The other day a friend (and dare I say it, a much more skilful aspiring author) generously and thoughtfully gave me a gift out-of-the-blue.
Fiona McIntosh’s How to Write a Blockbuster.
(He was also responsible for introducing me to her writing which is fantastic. I can thoroughly recommend The French Promise and The Lavender Keeper. The novels are follow-on, but can also be read as stand-alone stories… but why would you?)
In the first chapter she encourages you to get serious writing.
- If you want to be published, you have to get serious about it.
- So your primary goal when you set out is to finish the manuscript. Learn to be consistent in completing what you start.
As I wrote about earlier the difference between a successful author is hard work (and opportunity).
Novelists who earn a good living from their books do not give themselves excuses. I wrote my first manuscript as a married mum with twin sons at junior primary while running a business with my husband; I did all my writing late at night while the house slept. The only person who missed out on anything in our household was me – I missed out on sleep and social events. But I did so because once I’d decided I was going to write my first novel, I became entirely committed to finishing the first draft.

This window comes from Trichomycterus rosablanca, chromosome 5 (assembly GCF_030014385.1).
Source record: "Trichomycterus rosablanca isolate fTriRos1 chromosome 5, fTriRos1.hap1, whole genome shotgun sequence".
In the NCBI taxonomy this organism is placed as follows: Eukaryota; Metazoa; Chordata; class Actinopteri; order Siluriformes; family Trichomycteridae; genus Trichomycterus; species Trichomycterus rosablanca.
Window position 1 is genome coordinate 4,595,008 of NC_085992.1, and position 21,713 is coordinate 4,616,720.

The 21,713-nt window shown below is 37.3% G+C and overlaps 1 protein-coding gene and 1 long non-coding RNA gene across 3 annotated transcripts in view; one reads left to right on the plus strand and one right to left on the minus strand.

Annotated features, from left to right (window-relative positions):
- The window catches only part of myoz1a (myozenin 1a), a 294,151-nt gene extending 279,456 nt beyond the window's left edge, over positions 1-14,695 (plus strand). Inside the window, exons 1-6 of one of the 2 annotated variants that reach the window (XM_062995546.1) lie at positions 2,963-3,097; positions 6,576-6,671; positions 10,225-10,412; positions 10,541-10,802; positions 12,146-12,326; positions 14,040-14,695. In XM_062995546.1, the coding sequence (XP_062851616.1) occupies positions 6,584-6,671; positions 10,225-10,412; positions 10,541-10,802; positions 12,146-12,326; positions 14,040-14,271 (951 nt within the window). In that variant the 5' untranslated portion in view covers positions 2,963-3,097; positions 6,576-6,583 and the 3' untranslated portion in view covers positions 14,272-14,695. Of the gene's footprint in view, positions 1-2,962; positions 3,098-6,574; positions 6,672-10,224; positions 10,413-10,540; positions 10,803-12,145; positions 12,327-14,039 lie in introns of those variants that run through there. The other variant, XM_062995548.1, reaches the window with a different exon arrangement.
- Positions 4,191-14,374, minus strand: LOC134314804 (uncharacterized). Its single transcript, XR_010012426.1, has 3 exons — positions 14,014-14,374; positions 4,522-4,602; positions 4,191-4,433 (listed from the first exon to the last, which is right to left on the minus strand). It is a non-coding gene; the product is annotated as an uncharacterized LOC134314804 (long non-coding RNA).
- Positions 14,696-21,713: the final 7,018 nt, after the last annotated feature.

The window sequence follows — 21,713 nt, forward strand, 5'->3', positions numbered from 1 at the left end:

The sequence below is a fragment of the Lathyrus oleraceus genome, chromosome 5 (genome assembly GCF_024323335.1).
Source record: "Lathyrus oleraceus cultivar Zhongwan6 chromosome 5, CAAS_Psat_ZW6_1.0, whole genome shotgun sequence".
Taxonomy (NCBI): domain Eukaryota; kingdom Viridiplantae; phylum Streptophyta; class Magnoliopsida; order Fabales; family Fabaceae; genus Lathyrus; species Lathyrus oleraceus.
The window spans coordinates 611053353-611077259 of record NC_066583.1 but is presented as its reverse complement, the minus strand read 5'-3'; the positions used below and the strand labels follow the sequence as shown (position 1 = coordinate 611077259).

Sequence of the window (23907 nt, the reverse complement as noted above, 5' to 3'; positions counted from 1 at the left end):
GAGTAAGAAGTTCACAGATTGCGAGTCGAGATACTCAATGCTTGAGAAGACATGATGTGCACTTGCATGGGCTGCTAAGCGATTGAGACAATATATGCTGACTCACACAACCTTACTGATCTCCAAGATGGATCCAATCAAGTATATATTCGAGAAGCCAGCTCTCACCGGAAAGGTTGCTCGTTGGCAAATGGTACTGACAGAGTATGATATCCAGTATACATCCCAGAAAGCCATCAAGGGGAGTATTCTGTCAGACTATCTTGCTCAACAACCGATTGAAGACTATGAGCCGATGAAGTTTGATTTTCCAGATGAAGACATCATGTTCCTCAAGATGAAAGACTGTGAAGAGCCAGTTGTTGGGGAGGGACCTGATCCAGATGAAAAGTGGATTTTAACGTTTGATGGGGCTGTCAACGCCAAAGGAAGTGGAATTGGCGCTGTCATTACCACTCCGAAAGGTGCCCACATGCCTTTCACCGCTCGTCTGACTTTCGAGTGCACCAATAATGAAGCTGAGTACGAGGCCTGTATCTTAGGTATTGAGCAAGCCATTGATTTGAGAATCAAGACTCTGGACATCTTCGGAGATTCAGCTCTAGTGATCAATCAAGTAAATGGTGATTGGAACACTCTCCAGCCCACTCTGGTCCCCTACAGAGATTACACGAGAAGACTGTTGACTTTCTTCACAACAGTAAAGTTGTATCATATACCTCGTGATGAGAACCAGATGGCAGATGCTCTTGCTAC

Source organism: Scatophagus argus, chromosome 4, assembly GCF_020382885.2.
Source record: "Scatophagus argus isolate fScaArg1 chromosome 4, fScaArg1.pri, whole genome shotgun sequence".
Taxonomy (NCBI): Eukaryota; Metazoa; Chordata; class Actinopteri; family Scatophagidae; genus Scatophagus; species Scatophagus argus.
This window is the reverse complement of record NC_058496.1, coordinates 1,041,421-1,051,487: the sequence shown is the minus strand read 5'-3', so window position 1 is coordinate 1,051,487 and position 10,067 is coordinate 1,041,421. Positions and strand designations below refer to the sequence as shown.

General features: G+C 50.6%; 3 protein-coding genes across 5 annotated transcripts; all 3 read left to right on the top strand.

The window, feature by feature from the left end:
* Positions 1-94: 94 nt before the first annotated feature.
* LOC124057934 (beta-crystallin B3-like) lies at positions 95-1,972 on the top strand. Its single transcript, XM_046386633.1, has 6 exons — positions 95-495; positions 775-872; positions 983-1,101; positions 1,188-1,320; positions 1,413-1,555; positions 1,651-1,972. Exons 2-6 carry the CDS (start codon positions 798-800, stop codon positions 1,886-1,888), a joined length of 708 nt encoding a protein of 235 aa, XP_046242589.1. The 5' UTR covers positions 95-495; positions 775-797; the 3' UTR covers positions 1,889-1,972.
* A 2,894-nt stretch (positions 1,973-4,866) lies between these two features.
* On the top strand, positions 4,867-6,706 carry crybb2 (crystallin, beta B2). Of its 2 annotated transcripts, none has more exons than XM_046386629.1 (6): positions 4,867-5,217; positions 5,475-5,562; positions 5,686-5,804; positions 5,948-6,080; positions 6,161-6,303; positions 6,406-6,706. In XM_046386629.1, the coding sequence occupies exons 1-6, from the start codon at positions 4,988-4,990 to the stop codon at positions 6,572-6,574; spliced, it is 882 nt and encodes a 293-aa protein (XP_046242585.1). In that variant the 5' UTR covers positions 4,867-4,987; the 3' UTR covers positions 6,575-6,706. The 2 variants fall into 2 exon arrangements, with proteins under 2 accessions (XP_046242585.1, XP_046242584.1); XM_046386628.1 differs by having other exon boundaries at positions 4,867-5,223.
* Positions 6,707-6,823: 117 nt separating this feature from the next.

- Get your family ‘on side’. Work out a routine that works for you and your family. Don’t steal time from your family. They need you – and you need them. (See also this good post about writing and having children).
- Give up television and the internet. It doesn’t mean you have to give it up entirely, but be very, very selective and strict in what you allow yourself. Set tight limits and stick to them.
- Make sacrifices in your social life.
- Be honest about when you’re working on your novel. Set up rigid boundaries; they are required to keep your writing time free from other things.
- Respect your own working hours. When you’re working, work; ignore distractions.
While it’s okay at the beginning for everyone else to think of your writing as a hobby, you must think of yourself as a writer. It’s important to embrace the notion and approach it professionally…